There are politicians in the United States who repeatedly want to raise the specter of socialism and communism. And why not? Karl Marx spoke of this same ghost that haunted Europe two centuries ago. But there is a bigger story to tell. In the 1940s political economist Karl Polanyi said that a “pure” market economy had never existed before in human history and that trying to build such a thing was basically a mad rush because it is ultimately not sustainable. So why does the narrative of the free market as freedom persist when the real economy is far from resembling such a system where market relations determine everything? It can be argued that a true free market has always been an illusion, certainly in the post-WWII era. Government investments in militarism under the threat of the Cold War were hardly free market maneuvers, and space travel commitments all created a type of corporate welfare that benefited this what Dwight Eisenhower called a military-industrial complex. This system continues to this day, of course. It looks different, though. There is a kind of desperation in the air, a last ditch effort to salvage the good name of the free market as defined by demigod economist Milton Friedman, even if practically and realistically it does not exist. As this desperation grows, one wonders why it seems such a vital priority.

If there is one thing that all forms of capitalism seem determined to protect, it is the belief that economic growth is the key to the betterment of society. To succeed economically or politically, the economic system must develop. This is the key. As geographer David Harvey has said, the benchmark of 3% compound annual growth is the norm. We are, however, faced with a 21st reality of the century where a new metric must be found because almost all of the economic growth of the 19and early 21st centuries have relied on the use of cheap and abundant fossil fuels. These fuels – oil, coal and natural gas – will have to be abandoned if humanity is to avoid the worst of what is to come as the world heats up with increasing amounts of greenhouse atmospheric carbon. There have been many warning signs over the past few decades, perhaps none as dramatic as 40-50C temperatures in places like Portland, Seattle or Vancouver over the past week. We are burning the planet at what can only be described as an alarming rate. Yeah, it’s a four-alarm emergency.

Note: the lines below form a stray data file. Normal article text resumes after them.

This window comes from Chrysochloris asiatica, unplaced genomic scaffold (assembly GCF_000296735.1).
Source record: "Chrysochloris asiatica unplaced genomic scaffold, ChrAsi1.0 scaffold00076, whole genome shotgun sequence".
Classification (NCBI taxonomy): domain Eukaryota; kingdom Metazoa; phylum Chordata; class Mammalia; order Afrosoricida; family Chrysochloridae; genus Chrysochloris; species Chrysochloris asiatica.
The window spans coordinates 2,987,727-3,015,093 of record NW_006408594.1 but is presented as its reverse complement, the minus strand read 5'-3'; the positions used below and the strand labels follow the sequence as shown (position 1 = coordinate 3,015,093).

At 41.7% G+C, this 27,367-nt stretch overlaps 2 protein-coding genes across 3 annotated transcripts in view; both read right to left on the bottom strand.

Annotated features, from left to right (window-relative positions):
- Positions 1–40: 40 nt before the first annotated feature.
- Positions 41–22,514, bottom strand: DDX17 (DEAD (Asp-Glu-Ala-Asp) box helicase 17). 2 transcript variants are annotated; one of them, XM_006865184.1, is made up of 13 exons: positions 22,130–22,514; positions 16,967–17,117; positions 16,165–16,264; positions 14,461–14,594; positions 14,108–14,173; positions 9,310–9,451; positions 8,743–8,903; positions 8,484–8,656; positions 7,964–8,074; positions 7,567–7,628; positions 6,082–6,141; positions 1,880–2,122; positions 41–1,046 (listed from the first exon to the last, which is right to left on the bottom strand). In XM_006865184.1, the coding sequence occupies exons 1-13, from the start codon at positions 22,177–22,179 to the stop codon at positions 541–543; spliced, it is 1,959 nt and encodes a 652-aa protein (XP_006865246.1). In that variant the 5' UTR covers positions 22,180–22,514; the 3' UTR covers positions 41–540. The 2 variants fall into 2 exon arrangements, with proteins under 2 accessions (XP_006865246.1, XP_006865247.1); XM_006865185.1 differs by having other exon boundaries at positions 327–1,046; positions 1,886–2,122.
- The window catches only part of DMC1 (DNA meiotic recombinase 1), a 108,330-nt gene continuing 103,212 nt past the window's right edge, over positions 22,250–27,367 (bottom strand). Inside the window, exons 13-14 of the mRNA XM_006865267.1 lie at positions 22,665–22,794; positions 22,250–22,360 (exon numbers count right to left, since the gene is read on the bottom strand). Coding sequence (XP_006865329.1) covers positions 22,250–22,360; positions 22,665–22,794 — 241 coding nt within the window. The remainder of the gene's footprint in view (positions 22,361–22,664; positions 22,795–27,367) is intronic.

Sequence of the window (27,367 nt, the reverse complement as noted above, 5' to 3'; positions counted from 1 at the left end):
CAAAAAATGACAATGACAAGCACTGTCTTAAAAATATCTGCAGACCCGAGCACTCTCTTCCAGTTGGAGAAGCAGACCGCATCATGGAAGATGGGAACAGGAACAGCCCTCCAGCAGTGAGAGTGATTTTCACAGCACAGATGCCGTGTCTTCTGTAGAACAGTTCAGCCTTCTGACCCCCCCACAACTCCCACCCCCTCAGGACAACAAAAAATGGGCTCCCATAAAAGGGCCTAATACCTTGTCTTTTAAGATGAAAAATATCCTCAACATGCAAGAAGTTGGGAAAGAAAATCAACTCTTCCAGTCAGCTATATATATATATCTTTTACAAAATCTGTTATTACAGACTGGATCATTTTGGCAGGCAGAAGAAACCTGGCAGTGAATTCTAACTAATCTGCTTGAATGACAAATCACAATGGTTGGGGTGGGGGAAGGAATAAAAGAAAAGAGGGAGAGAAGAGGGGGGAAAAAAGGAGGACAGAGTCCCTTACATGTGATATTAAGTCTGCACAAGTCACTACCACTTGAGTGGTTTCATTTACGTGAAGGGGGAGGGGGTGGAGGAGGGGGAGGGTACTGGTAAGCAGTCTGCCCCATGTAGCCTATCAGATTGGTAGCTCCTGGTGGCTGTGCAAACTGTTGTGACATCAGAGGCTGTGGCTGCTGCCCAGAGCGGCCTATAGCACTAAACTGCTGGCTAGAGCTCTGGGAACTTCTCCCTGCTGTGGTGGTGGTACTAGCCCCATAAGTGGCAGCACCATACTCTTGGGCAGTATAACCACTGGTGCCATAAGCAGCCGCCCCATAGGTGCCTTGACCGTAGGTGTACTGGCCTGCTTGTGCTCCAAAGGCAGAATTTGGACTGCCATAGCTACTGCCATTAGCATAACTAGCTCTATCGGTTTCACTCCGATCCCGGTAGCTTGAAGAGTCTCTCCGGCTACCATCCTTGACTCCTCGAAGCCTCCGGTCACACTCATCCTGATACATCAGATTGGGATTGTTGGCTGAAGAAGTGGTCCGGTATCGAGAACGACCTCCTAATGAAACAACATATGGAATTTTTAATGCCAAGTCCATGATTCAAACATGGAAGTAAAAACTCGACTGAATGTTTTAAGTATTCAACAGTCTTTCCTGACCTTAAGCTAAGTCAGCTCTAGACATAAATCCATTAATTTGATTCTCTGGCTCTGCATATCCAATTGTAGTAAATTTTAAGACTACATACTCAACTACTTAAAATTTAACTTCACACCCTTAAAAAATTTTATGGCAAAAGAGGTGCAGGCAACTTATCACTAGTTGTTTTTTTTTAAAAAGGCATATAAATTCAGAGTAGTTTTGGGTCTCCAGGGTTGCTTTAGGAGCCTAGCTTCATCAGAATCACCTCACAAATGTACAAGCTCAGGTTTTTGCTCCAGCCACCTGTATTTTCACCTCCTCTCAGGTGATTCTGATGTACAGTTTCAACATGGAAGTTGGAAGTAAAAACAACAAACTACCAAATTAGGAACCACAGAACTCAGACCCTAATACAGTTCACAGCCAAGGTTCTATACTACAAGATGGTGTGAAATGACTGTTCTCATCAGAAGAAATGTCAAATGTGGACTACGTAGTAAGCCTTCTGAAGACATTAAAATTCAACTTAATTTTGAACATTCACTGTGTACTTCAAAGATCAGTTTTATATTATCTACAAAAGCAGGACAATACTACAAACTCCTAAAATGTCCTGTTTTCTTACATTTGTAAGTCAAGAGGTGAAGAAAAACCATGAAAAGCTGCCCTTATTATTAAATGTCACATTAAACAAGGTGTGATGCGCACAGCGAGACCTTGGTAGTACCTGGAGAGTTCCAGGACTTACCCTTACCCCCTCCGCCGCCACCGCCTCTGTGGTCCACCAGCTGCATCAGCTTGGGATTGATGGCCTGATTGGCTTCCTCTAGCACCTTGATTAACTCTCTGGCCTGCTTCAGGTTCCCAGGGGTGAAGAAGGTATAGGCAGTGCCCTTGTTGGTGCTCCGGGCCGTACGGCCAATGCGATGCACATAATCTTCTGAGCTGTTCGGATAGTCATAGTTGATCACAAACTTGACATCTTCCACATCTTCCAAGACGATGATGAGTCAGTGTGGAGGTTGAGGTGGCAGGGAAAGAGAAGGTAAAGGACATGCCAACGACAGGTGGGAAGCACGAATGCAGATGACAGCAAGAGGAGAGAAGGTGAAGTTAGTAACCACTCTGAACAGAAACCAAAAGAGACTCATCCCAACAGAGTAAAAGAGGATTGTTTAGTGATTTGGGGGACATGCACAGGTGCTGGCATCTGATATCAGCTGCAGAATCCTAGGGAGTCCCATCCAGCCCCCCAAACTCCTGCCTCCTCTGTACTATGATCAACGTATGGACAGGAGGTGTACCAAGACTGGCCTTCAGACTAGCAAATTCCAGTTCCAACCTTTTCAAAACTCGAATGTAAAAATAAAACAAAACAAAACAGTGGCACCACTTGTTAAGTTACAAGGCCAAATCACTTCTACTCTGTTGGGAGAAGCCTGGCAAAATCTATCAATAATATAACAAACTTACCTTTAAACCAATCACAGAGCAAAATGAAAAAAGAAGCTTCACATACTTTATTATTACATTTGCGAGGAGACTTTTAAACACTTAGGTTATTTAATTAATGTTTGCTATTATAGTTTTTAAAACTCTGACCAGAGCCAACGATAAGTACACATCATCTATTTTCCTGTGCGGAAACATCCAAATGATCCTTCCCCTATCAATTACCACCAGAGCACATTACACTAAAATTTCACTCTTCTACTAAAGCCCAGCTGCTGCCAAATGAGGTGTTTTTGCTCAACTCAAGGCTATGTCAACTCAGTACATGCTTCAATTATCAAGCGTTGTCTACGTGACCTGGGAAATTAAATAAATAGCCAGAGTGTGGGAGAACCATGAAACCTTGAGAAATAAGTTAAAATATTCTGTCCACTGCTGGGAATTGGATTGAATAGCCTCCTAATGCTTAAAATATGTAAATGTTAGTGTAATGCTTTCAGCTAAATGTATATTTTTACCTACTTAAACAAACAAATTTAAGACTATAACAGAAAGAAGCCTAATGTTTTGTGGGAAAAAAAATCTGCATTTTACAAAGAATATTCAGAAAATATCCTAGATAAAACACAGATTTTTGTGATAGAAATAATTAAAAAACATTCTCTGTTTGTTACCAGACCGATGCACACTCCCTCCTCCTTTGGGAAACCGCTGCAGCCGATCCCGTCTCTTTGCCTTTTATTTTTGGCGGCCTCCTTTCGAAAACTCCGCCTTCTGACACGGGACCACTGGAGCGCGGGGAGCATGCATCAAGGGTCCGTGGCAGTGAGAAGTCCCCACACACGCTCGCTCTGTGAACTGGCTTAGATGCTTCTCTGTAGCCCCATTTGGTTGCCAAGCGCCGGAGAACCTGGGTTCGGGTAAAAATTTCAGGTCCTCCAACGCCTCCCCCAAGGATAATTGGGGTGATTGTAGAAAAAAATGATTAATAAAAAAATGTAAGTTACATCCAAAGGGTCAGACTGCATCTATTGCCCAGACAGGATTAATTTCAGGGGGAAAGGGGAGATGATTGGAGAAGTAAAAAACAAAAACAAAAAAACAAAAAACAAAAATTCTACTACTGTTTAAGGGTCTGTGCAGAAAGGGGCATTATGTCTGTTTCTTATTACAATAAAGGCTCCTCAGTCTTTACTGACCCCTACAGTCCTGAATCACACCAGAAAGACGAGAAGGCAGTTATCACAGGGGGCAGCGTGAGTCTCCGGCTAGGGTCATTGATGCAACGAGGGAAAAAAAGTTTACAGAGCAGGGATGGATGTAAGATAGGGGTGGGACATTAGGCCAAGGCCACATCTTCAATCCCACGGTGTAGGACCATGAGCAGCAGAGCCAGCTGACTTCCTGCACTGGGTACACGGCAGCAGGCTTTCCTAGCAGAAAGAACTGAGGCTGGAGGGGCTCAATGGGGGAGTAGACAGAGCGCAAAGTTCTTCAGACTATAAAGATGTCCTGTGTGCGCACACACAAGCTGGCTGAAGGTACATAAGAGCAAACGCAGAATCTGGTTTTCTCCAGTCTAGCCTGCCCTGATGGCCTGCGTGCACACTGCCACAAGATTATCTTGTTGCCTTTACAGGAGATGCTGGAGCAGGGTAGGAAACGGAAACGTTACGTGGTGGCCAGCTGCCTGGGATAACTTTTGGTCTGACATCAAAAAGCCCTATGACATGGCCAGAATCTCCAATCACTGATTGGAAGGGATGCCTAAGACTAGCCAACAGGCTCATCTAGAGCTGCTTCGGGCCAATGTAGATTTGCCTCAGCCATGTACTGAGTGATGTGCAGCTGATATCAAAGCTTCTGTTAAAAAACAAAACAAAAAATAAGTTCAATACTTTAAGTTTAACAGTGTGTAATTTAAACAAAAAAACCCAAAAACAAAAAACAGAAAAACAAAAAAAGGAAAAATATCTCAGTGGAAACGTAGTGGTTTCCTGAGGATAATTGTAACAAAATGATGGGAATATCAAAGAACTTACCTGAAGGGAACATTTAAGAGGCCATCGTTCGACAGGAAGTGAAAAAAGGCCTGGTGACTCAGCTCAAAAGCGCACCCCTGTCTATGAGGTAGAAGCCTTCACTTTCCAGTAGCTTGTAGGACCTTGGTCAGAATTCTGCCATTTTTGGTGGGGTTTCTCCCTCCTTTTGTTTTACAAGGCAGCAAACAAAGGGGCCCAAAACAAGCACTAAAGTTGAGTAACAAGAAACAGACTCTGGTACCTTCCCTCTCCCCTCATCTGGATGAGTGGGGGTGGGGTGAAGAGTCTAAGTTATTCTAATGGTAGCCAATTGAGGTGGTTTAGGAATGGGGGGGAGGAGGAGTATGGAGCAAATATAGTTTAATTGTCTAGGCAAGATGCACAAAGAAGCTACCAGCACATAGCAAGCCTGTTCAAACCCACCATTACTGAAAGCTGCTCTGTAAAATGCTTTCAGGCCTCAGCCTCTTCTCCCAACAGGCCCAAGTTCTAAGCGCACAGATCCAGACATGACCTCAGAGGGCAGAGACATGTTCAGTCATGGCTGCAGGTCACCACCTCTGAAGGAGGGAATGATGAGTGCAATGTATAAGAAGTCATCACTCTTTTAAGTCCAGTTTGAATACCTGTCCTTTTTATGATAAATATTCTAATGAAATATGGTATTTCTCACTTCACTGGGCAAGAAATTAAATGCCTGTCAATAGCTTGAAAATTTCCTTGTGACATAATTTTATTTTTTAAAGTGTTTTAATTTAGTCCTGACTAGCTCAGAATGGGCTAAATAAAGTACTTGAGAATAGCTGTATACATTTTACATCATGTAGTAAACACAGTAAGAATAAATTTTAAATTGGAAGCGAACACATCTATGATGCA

One can bicker over the effectiveness of the Fed’s purchase of MBS or their transfer to the private sector. But think about why he does it and what he says about the messy priorities of working so desperately to make it all grow. Scale it up and you’ll be fine. There are those who see signs of an impending new Cold War involving the United States, now in a competitive triangle with Russia and China. In truth, these three countries have a lot in common. What they all share is what should worry us: a megalomaniacal commitment to greatness that is (unsurprisingly) equated with greatness. But there’s a new reality to face: we can’t keep growing the economy, and we can’t economically escape the pandemic by trying to get out of it. A different model is needed, one that considers the human scale of survival and sustenance.

We may be entering another era of understanding. We have to find it or we have to see it, and it has to give us priority. What is the place of ordinary people in the picture? What happened to this term, humanity? Why aren’t we allowed to be human?

1. “If the Federal Reserve Stopped Buying Mortgages,” Axios, https://www.axios.com/home-federal-reserve-mortgage-securities-ae25fb1c-9677-41c1-9d6c-10473797dd2f.html. Accessed June 30, 2021. ↑

2. Karl Polanyi, The great metamorphosis. Boston: Beacon, 1944. ↑

3.David Harvey. The enigma of capital. New York: Oxford University Press, 2011. ↑